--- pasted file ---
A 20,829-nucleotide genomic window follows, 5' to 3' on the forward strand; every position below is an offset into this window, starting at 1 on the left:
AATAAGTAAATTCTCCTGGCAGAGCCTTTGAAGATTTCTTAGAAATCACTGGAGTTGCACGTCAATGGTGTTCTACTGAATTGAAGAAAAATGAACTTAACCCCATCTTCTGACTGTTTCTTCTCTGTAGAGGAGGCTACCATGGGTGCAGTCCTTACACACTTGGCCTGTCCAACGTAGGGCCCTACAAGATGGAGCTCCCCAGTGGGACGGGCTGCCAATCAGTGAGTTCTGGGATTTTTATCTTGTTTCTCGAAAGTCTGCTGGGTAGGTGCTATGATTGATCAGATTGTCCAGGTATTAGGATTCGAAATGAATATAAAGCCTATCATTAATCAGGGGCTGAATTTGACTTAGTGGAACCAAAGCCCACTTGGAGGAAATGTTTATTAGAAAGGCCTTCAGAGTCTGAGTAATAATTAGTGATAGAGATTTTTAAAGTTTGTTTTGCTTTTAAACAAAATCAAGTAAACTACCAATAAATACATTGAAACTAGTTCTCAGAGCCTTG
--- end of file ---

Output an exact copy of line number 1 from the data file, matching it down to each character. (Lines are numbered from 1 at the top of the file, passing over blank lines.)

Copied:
A 20,829-nucleotide genomic window follows, 5' to 3' on the forward strand; every position below is an offset into this window, starting at 1 on the left: